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The Coming Liquidation
Thursday, 18 June 2015
Hugo Salinas Price


Total world debt has been calculated recently at $223 Trillion dollars. World debt has increased some 40% since the crisis of 2008-2009; as I recall, it was about $157 Trillion at that time. The $223 Trillion is actual debt, and does not include the potential debt lying in derivates of this debt, which is another humongous amount and would become debt should there be any default on the $223 Trillion world debt.

The $223 Trillion world debt is like a huge cloud up in the sky.

It is of vital importance for the world of finance, as it presently exists, that the $223 Trillion world debt continue up in the sky, and that it not be subject to liquidation.

Liquidation and payment are two different things.

Liquidation means that holders of debt seek to exchange the debt they hold, for cash.

The problem for the world's central bankers is to keep the debt cloud up in the sky and avoid at all costs a deluge of liquidation. That is to say, there must be no movement to get rid of bonds in exchange for cash.

World debt will continue to be a massive cloud up in the sky, as long as investors wish to own bonds; since central banks drove down interest rates all over the world to absurdly low levels - even to negative interest rates - prices of previously issued bonds rose to equally absurd levels and thus created huge profits for those who owned those bonds.

World debt is not being paid down and has to grow, because the debt is being rolled-over, and rollovers include interest due. So the debt cloud has to get bigger.

When interest rates tick up, as they did just recently, this is an indication that the market is showing a nascent preference for cash, rather than bonds.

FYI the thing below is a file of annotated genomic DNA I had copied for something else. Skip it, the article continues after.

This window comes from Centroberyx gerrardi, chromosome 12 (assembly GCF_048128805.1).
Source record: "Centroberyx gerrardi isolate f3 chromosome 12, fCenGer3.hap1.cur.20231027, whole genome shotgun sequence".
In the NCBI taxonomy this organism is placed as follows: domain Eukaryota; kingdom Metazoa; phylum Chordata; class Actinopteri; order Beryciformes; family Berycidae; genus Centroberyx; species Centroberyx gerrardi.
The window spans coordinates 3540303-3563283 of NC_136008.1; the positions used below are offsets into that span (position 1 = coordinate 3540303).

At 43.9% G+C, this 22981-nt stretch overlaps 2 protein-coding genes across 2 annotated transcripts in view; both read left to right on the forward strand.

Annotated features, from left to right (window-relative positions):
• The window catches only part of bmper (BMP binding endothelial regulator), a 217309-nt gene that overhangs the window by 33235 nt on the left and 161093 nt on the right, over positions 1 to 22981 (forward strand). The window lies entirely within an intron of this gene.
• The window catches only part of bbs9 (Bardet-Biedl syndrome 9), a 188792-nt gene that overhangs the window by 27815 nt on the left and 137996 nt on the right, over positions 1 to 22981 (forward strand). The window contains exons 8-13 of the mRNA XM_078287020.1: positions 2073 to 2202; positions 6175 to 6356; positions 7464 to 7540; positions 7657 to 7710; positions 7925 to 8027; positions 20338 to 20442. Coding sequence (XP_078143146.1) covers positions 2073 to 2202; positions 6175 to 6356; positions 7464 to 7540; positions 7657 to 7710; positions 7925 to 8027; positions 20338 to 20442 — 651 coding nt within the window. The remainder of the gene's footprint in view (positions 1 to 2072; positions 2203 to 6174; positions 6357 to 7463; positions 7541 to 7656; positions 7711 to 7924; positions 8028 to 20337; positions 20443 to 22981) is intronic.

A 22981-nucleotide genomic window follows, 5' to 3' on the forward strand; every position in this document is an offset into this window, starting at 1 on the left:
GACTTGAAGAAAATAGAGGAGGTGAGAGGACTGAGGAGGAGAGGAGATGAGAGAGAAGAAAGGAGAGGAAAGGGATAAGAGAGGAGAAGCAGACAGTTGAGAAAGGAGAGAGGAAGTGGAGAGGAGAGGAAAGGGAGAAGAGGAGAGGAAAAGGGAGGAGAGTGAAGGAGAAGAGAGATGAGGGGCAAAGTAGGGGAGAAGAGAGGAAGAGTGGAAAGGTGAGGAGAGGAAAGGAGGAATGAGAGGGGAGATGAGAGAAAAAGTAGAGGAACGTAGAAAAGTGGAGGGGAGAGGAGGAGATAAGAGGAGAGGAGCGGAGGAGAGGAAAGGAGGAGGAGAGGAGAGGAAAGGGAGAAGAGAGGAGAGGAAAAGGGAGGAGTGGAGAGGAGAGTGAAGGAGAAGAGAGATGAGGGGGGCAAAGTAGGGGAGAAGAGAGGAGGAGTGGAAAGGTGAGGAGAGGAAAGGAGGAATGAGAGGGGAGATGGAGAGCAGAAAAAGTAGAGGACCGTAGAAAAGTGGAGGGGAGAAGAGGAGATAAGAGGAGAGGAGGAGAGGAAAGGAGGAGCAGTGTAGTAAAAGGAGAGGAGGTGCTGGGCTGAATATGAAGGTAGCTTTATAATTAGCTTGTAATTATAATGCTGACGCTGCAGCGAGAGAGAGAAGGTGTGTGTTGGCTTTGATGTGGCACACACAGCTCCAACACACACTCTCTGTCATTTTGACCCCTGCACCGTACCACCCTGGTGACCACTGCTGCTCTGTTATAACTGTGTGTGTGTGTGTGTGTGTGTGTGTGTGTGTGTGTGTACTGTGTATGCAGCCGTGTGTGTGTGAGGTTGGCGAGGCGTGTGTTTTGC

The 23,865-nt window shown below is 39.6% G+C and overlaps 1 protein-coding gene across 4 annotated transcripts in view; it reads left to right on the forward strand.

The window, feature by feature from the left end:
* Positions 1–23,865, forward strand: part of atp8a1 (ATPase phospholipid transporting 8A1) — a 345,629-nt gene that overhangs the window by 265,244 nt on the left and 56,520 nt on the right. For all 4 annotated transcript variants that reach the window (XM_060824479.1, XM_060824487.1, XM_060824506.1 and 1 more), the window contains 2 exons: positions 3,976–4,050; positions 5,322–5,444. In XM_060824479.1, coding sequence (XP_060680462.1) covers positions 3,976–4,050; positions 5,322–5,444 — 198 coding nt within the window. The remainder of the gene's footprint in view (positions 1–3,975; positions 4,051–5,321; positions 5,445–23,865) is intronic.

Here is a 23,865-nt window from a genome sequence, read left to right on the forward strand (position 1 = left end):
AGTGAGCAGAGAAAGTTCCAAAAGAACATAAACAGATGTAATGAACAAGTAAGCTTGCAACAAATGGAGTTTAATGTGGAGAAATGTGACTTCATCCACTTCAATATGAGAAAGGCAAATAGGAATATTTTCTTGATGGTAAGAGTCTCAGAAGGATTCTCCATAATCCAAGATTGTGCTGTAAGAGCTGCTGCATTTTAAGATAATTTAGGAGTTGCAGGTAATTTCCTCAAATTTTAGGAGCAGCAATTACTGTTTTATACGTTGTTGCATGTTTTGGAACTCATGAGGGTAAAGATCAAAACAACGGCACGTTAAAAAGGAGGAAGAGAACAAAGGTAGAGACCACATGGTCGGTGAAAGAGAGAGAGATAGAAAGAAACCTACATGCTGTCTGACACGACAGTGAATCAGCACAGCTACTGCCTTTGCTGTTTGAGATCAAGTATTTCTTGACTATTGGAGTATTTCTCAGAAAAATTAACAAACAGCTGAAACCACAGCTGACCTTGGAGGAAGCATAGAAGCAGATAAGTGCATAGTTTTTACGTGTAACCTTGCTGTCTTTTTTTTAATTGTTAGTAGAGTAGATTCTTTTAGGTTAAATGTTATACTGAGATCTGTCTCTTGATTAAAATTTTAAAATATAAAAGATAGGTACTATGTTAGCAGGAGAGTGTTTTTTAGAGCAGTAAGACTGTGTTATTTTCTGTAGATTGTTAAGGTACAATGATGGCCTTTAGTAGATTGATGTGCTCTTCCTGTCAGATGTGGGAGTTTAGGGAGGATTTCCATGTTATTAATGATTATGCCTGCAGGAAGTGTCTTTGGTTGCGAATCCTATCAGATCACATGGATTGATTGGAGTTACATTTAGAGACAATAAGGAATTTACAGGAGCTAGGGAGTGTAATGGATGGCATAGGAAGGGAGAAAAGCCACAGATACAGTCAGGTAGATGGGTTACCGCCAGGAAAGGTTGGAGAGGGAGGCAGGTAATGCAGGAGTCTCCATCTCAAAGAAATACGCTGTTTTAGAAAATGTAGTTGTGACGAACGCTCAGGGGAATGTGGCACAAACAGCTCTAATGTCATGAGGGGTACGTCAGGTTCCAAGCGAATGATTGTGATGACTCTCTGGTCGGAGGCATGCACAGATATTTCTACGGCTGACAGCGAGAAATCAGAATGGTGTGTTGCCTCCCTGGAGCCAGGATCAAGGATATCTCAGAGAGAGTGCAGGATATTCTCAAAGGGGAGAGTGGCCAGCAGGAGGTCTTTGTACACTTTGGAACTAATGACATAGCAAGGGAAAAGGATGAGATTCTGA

This incipient increase in interest rates is warning that we may see, at some point, a widespread desire to dump bonds for cash; that would mean a jump in interest rates which would lower the prices of bonds, and the fall would cause losses to holders of bonds and other credit instruments which form the debt cloud. Hasty sales of bonds would aggravate the fall in values and reinforce the rise in interest rates. As in all cases of panic, those who panic first have the greater chance of avoiding losses.

There is a further problem: the great majority of investors and the giant investment funds are, all of them, invested in bonds, on which they realized great profits when interest rates began to fall. But if all the big investors are owners of bonds, who are they going to sell their bonds to when they wish to liquidate them and get into cash? These investors are going to suffer big losses, because the prices of bonds will have to collapse. This is going to take place the moment that the investors think that the trend in interest rates is no longer down, but up.

Banking systems are investors in bonds, and bonds make up an important part of their assets. In Europe, if the assets of the banking system fall by only 4%, then the whole European banking system is bankrupt. A collapse in bond prices caused by rises in interest rates would be deadly for the whole European banking system, and if Europe collapses, the rest of the world would have to follow suit.

Interest rates will have to rise, sooner or later; central bankers tremble when they see the slightest sign that interest rates are ticking up. Obviously, the FED and ECB cannot even think of raising interest rates; they are trapped and wait in dread for the deluge of bond liquidation when the $223 Trillion debt cloud hanging over the world turns into a cloudburst.